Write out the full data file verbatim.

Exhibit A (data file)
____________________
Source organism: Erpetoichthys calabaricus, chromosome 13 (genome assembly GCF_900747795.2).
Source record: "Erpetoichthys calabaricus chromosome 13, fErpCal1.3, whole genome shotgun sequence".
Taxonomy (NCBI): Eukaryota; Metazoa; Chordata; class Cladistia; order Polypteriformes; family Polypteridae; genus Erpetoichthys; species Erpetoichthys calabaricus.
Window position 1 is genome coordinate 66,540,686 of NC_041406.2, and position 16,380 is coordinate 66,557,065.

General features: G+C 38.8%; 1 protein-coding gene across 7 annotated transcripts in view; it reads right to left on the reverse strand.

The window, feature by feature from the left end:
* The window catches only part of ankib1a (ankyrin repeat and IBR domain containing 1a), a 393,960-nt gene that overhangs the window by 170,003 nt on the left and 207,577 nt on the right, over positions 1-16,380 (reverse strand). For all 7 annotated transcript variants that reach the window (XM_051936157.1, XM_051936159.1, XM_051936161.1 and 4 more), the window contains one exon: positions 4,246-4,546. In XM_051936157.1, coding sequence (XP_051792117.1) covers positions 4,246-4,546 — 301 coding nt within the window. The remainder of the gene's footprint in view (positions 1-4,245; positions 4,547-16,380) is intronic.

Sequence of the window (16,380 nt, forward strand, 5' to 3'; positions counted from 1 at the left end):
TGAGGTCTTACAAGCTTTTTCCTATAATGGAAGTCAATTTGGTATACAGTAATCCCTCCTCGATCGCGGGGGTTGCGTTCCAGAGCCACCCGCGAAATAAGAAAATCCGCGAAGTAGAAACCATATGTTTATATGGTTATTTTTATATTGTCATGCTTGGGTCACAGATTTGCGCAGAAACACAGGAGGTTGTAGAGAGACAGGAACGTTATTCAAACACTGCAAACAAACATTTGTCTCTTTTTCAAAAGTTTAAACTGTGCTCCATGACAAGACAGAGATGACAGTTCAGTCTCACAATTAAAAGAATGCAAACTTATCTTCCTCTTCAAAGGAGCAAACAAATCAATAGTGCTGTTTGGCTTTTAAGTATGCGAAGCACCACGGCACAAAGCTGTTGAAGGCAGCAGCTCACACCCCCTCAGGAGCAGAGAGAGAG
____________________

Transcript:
Source organism: Erpetoichthys calabaricus, chromosome 13 (genome assembly GCF_900747795.2).
Source record: "Erpetoichthys calabaricus chromosome 13, fErpCal1.3, whole genome shotgun sequence".
Taxonomy (NCBI): Eukaryota; Metazoa; Chordata; class Cladistia; order Polypteriformes; family Polypteridae; genus Erpetoichthys; species Erpetoichthys calabaricus.
Window position 1 is genome coordinate 66,540,686 of NC_041406.2, and position 16,380 is coordinate 66,557,065.

General features: G+C 38.8%; 1 protein-coding gene across 7 annotated transcripts in view; it reads right to left on the reverse strand.

The window, feature by feature from the left end:
* The window catches only part of ankib1a (ankyrin repeat and IBR domain containing 1a), a 393,960-nt gene that overhangs the window by 170,003 nt on the left and 207,577 nt on the right, over positions 1-16,380 (reverse strand). For all 7 annotated transcript variants that reach the window (XM_051936157.1, XM_051936159.1, XM_051936161.1 and 4 more), the window contains one exon: positions 4,246-4,546. In XM_051936157.1, coding sequence (XP_051792117.1) covers positions 4,246-4,546 — 301 coding nt within the window. The remainder of the gene's footprint in view (positions 1-4,245; positions 4,547-16,380) is intronic.

Sequence of the window (16,380 nt, forward strand, 5' to 3'; positions counted from 1 at the left end):
TGAGGTCTTACAAGCTTTTTCCTATAATGGAAGTCAATTTGGTATACAGTAATCCCTCCTCGATCGCGGGGGTTGCGTTCCAGAGCCACCCGCGAAATAAGAAAATCCGCGAAGTAGAAACCATATGTTTATATGGTTATTTTTATATTGTCATGCTTGGGTCACAGATTTGCGCAGAAACACAGGAGGTTGTAGAGAGACAGGAACGTTATTCAAACACTGCAAACAAACATTTGTCTCTTTTTCAAAAGTTTAAACTGTGCTCCATGACAAGACAGAGATGACAGTTCAGTCTCACAATTAAAAGAATGCAAACTTATCTTCCTCTTCAAAGGAGCAAACAAATCAATAGTGCTGTTTGGCTTTTAAGTATGCGAAGCACCACGGCACAAAGCTGTTGAAGGCAGCAGCTCACACCCCCTCAGGAGCAGAGAGAGAG